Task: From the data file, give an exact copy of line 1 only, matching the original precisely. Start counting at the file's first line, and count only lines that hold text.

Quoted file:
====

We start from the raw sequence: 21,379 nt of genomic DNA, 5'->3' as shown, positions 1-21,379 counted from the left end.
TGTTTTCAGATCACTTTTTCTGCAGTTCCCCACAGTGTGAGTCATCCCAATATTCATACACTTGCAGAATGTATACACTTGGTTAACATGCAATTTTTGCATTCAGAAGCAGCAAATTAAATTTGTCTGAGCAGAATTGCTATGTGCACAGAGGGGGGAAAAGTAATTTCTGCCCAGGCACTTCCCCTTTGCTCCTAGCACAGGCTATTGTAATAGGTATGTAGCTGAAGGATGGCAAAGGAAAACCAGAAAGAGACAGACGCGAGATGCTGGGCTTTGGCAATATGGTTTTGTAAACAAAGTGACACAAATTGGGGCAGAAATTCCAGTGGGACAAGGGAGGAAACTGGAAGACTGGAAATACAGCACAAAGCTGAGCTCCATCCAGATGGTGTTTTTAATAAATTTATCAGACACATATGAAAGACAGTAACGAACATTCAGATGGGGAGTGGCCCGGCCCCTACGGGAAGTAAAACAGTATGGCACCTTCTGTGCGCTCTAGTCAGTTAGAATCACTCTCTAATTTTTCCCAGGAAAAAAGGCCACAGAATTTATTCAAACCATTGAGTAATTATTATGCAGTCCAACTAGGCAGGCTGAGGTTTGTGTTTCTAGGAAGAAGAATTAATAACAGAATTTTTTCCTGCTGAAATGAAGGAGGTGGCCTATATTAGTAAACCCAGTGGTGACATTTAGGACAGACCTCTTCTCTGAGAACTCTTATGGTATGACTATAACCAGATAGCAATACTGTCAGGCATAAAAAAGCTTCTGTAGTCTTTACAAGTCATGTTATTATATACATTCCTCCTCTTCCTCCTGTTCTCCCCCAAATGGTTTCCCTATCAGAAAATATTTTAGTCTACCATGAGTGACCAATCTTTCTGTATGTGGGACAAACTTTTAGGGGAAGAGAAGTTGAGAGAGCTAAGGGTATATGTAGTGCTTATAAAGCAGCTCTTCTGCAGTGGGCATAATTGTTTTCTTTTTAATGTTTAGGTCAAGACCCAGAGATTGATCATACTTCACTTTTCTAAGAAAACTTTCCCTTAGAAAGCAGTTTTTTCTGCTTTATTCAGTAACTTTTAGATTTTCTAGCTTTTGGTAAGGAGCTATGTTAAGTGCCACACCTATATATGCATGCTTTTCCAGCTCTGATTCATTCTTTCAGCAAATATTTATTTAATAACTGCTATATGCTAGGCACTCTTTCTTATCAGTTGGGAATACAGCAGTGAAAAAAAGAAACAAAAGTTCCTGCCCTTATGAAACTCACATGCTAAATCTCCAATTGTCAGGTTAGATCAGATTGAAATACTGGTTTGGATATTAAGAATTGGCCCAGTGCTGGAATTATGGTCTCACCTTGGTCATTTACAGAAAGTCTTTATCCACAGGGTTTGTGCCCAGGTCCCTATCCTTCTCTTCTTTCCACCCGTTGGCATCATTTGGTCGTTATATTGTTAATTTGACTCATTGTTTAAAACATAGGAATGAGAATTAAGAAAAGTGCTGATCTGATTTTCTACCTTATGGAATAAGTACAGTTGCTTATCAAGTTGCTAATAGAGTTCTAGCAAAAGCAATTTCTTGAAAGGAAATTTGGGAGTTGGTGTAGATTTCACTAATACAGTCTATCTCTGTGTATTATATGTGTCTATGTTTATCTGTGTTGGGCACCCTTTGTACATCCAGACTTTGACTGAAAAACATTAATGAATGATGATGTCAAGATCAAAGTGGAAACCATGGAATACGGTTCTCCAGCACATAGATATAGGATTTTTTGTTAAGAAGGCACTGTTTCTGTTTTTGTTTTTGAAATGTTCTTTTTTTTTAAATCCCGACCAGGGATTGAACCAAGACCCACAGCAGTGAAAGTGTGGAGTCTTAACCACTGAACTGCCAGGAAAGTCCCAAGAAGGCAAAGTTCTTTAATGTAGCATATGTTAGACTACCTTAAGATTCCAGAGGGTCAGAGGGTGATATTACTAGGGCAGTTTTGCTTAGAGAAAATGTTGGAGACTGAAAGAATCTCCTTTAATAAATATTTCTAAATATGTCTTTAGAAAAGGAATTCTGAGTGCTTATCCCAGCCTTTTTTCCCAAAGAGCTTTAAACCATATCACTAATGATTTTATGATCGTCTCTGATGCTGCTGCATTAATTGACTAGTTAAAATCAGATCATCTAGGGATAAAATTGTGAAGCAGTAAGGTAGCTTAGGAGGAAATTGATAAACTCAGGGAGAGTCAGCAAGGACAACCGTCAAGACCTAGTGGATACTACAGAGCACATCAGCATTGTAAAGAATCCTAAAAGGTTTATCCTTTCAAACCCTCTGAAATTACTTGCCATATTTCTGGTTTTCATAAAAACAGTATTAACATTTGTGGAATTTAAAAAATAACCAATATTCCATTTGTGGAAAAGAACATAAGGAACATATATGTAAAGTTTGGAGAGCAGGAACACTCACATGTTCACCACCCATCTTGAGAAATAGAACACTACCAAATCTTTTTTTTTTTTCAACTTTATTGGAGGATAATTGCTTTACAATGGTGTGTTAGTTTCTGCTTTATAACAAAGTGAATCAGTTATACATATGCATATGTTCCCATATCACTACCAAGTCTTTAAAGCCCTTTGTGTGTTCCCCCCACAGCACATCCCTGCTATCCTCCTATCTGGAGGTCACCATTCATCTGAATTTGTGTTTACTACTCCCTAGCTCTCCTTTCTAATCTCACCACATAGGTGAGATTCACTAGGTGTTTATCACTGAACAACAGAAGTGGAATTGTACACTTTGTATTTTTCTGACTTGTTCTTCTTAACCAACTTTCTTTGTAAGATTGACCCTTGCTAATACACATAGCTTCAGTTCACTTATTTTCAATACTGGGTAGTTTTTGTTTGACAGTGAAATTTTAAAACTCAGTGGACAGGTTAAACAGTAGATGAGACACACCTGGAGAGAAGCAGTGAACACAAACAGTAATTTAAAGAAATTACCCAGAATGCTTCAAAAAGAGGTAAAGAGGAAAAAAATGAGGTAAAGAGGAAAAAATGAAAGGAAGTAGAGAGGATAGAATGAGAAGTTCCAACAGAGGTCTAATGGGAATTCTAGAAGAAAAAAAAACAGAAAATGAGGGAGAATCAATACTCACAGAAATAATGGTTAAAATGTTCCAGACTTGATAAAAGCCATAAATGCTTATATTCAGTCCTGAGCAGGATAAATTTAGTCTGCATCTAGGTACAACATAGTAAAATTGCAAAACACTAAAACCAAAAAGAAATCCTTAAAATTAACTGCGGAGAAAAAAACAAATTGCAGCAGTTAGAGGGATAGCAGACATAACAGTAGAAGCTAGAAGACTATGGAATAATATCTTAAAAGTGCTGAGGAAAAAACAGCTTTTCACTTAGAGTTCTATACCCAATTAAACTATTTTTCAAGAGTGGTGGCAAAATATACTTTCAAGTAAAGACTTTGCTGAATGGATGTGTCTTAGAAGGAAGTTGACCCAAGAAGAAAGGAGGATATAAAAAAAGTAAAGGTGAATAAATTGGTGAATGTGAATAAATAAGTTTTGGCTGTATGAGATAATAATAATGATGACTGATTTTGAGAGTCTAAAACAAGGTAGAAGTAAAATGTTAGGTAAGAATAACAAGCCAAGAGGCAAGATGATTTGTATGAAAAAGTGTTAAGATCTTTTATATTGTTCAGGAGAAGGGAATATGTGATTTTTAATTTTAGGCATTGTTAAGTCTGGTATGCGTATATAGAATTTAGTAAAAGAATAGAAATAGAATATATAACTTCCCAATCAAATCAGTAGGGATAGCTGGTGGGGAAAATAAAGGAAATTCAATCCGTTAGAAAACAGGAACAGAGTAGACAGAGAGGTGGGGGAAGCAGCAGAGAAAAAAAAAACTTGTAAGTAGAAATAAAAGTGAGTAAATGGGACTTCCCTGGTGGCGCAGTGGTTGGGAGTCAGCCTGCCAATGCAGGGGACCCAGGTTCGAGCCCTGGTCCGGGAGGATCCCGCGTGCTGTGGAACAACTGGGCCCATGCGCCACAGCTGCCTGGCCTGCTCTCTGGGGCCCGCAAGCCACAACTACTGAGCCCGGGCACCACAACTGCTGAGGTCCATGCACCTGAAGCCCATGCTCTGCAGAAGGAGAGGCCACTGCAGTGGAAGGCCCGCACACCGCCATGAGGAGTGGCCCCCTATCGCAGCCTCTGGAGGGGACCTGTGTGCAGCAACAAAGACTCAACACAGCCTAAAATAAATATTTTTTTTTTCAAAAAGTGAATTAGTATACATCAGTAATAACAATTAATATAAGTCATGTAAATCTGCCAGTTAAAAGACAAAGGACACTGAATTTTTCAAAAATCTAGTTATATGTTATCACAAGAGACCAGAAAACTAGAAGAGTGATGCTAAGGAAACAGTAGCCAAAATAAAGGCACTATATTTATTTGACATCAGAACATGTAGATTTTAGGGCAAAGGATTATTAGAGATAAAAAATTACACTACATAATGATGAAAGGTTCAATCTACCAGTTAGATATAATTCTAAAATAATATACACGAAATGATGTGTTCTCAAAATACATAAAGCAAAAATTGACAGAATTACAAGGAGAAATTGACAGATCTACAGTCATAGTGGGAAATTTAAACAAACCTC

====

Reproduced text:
We start from the raw sequence: 21,379 nt of genomic DNA, 5'->3' as shown, positions 1-21,379 counted from the left end.